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"This is why young people are leaving Jersey"

Thursday 02 September 2021

"This is why young people are leaving Jersey"

Thursday 02 September 2021


The former Housing Minister has blasted the Government for "refusing to take any meaningful action to address housing affordability" , which he says is driving young people out of the island.

Senator Sam Mézec's comments came as the Government confirmed that a minimum of 15% of homes built on the Planning and Environment offices at South Hill would be set aside for first-time buyers.

The announcement coincided with the posting of a Facebook advert for a cramped-looking £925pm "studio" flat, which the Senator said exemplified why it was so urgent the Government needed to do more.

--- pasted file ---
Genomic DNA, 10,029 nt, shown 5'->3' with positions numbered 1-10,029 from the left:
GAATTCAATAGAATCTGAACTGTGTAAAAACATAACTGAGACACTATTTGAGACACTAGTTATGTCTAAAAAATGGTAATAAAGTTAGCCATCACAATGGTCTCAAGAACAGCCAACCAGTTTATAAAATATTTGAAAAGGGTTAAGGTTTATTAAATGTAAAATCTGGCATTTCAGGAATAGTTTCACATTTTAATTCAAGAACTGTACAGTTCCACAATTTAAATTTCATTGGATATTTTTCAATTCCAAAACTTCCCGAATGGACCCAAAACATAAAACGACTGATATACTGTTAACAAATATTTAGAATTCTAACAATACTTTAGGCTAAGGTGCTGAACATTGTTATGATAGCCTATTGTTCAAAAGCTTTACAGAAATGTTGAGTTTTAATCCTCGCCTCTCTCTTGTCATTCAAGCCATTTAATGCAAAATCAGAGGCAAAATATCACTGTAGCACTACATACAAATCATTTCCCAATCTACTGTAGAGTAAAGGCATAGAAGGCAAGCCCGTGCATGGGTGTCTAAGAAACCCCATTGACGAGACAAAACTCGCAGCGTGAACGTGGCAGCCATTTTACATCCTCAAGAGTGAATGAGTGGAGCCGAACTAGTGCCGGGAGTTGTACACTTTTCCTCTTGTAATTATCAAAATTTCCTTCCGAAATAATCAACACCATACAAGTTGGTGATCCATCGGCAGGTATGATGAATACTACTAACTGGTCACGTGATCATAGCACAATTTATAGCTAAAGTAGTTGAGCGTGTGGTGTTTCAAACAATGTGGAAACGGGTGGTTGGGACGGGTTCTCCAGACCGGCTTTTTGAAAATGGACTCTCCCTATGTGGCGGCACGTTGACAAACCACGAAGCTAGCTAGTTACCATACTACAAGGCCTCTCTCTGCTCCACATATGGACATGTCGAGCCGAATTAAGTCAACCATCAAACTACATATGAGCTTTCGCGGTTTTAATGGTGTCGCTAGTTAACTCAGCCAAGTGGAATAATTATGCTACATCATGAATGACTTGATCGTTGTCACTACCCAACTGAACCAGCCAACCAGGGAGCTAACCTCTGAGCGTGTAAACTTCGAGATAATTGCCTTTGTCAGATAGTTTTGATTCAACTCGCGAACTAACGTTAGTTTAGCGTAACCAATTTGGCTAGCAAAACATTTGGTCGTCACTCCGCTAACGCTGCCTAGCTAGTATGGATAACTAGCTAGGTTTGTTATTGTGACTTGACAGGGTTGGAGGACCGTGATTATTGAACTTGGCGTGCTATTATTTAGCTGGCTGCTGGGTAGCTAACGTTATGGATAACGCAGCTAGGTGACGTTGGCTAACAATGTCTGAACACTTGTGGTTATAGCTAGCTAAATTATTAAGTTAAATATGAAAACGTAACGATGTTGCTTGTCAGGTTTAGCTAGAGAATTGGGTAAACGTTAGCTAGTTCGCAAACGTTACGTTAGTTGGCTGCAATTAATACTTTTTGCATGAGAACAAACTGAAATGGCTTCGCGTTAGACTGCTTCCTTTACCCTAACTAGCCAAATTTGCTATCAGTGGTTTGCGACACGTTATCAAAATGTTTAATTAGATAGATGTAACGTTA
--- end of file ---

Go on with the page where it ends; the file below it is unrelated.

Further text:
According to policy guidance in relation to the States of Jersey Development Company's South Hill development published by Ministers yesterday, the Government should:

  • ensure that buy-to-let investors are prevented from acquiring units on the Development at the initial point of sale;
  • take such steps as are necessary to provide that the Development and the units thereon are structured by way of Flying Freehold;
  • and ensure that a minimum 15% of the units eventually constructed are provided for a first-time buyer shared-equity scheme, for which access and eligibility criteria will be established by the Minister for Housing and Communities.